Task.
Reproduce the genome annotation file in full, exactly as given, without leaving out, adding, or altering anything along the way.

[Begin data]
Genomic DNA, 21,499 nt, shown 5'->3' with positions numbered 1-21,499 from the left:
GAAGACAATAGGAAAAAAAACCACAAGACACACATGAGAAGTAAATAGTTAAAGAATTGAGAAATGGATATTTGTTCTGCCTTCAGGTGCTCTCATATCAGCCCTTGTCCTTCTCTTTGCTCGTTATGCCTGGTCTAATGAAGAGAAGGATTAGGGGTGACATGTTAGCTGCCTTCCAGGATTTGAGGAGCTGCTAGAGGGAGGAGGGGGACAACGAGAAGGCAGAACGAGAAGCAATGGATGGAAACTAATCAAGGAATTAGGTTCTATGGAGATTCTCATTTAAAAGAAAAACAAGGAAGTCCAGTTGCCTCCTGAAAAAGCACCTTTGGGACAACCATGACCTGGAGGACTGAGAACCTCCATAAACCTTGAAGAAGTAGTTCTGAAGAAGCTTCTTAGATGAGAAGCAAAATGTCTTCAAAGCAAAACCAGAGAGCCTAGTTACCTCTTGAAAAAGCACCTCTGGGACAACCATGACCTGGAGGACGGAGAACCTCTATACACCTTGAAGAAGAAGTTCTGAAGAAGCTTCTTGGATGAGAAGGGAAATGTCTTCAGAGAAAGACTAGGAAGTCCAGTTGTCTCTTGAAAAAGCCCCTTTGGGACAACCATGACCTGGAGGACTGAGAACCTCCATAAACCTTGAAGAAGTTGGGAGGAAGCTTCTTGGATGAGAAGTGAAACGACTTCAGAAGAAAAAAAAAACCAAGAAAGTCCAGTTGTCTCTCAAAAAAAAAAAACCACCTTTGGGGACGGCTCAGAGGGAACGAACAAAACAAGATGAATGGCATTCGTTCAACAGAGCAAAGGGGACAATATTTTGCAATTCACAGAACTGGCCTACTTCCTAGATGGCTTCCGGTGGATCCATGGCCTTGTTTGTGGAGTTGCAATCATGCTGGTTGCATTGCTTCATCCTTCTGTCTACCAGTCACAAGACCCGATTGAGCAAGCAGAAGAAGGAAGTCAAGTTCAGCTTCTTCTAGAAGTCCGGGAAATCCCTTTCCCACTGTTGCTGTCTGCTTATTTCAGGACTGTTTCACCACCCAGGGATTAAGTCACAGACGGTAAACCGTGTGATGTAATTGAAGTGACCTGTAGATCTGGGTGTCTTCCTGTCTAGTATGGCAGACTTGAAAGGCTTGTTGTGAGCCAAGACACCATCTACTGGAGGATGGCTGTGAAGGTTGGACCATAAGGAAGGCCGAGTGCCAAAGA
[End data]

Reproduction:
Genomic DNA, 21,499 nt, shown 5'->3' with positions numbered 1-21,499 from the left:
GAAGACAATAGGAAAAAAAACCACAAGACACACATGAGAAGTAAATAGTTAAAGAATTGAGAAATGGATATTTGTTCTGCCTTCAGGTGCTCTCATATCAGCCCTTGTCCTTCTCTTTGCTCGTTATGCCTGGTCTAATGAAGAGAAGGATTAGGGGTGACATGTTAGCTGCCTTCCAGGATTTGAGGAGCTGCTAGAGGGAGGAGGGGGACAACGAGAAGGCAGAACGAGAAGCAATGGATGGAAACTAATCAAGGAATTAGGTTCTATGGAGATTCTCATTTAAAAGAAAAACAAGGAAGTCCAGTTGCCTCCTGAAAAAGCACCTTTGGGACAACCATGACCTGGAGGACTGAGAACCTCCATAAACCTTGAAGAAGTAGTTCTGAAGAAGCTTCTTAGATGAGAAGCAAAATGTCTTCAAAGCAAAACCAGAGAGCCTAGTTACCTCTTGAAAAAGCACCTCTGGGACAACCATGACCTGGAGGACGGAGAACCTCTATACACCTTGAAGAAGAAGTTCTGAAGAAGCTTCTTGGATGAGAAGGGAAATGTCTTCAGAGAAAGACTAGGAAGTCCAGTTGTCTCTTGAAAAAGCCCCTTTGGGACAACCATGACCTGGAGGACTGAGAACCTCCATAAACCTTGAAGAAGTTGGGAGGAAGCTTCTTGGATGAGAAGTGAAACGACTTCAGAAGAAAAAAAAAACCAAGAAAGTCCAGTTGTCTCTCAAAAAAAAAAAACCACCTTTGGGGACGGCTCAGAGGGAACGAACAAAACAAGATGAATGGCATTCGTTCAACAGAGCAAAGGGGACAATATTTTGCAATTCACAGAACTGGCCTACTTCCTAGATGGCTTCCGGTGGATCCATGGCCTTGTTTGTGGAGTTGCAATCATGCTGGTTGCATTGCTTCATCCTTCTGTCTACCAGTCACAAGACCCGATTGAGCAAGCAGAAGAAGGAAGTCAAGTTCAGCTTCTTCTAGAAGTCCGGGAAATCCCTTTCCCACTGTTGCTGTCTGCTTATTTCAGGACTGTTTCACCACCCAGGGATTAAGTCACAGACGGTAAACCGTGTGATGTAATTGAAGTGACCTGTAGATCTGGGTGTCTTCCTGTCTAGTATGGCAGACTTGAAAGGCTTGTTGTGAGCCAAGACACCATCTACTGGAGGATGGCTGTGAAGGTTGGACCATAAGGAAGGCCGAGTGCCAAAGA